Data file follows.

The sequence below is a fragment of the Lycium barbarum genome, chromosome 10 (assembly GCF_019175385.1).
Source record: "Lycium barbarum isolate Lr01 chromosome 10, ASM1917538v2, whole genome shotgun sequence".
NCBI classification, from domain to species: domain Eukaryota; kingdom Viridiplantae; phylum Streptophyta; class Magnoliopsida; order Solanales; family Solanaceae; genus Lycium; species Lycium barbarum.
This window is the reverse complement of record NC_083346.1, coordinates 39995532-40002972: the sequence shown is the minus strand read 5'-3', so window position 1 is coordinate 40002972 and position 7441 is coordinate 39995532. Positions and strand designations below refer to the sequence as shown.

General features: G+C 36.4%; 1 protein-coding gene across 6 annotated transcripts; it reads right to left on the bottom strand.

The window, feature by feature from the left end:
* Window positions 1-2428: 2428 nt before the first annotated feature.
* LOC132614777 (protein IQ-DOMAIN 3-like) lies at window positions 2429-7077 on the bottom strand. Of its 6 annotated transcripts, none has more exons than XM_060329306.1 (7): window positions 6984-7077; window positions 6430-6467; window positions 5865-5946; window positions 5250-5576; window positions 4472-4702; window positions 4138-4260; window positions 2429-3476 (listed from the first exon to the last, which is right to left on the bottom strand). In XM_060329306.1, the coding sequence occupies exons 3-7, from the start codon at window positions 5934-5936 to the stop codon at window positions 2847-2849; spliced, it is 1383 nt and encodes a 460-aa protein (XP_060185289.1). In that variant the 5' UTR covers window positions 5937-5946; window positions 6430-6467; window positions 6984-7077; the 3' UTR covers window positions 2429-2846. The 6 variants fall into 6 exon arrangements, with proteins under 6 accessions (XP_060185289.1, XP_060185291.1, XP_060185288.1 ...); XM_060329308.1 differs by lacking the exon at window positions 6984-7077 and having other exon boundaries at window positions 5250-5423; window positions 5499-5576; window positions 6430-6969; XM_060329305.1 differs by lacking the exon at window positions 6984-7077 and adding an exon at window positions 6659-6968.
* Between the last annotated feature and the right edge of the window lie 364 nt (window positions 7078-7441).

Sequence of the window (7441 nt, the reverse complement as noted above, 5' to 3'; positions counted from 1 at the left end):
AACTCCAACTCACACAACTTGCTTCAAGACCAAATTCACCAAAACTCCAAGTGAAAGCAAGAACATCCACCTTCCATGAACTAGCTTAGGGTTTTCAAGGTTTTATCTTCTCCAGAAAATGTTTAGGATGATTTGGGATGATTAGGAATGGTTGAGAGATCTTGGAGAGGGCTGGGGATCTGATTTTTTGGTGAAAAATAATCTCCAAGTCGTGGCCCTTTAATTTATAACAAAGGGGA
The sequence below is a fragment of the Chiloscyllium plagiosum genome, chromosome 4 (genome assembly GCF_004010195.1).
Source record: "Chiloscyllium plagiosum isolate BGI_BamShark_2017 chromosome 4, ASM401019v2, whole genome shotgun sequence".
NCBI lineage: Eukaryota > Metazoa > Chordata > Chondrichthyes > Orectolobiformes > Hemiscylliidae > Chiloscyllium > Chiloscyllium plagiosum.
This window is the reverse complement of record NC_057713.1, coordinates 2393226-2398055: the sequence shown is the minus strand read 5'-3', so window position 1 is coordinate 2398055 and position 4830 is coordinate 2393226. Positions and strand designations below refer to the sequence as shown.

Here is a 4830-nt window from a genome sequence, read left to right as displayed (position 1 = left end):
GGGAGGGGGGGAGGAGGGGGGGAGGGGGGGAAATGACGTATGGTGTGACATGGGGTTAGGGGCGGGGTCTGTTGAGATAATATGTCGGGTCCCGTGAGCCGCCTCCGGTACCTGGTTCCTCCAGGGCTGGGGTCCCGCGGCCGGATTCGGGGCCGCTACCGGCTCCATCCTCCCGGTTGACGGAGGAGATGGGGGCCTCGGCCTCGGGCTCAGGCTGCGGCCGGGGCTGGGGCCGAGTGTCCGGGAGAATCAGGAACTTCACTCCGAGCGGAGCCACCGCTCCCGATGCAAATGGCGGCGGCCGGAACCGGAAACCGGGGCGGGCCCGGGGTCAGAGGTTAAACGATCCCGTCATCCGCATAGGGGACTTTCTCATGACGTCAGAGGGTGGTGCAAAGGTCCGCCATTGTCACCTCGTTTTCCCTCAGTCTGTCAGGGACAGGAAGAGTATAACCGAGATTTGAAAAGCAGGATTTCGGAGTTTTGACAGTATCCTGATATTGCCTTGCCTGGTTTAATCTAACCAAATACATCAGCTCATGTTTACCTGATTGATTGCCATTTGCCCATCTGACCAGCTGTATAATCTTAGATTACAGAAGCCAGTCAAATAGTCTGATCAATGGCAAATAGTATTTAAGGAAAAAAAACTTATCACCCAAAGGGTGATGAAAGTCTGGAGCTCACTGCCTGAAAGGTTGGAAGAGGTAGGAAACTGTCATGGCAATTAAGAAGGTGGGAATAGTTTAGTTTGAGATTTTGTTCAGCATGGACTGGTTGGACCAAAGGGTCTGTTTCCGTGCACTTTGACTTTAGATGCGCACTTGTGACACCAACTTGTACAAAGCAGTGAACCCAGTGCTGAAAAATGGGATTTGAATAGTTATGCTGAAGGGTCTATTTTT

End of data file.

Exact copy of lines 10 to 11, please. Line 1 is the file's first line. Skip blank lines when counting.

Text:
Sequence of the window (7441 nt, the reverse complement as noted above, 5' to 3'; positions counted from 1 at the left end):
AACTCCAACTCACACAACTTGCTTCAAGACCAAATTCACCAAAACTCCAAGTGAAAGCAAGAACATCCACCTTCCATGAACTAGCTTAGGGTTTTCAAGGTTTTATCTTCTCCAGAAAATGTTTAGGATGATTTGGGATGATTAGGAATGGTTGAGAGATCTTGGAGAGGGCTGGGGATCTGATTTTTTGGTGAAAAATAATCTCCAAGTCGTGGCCCTTTAATTTATAACAAAGGGGA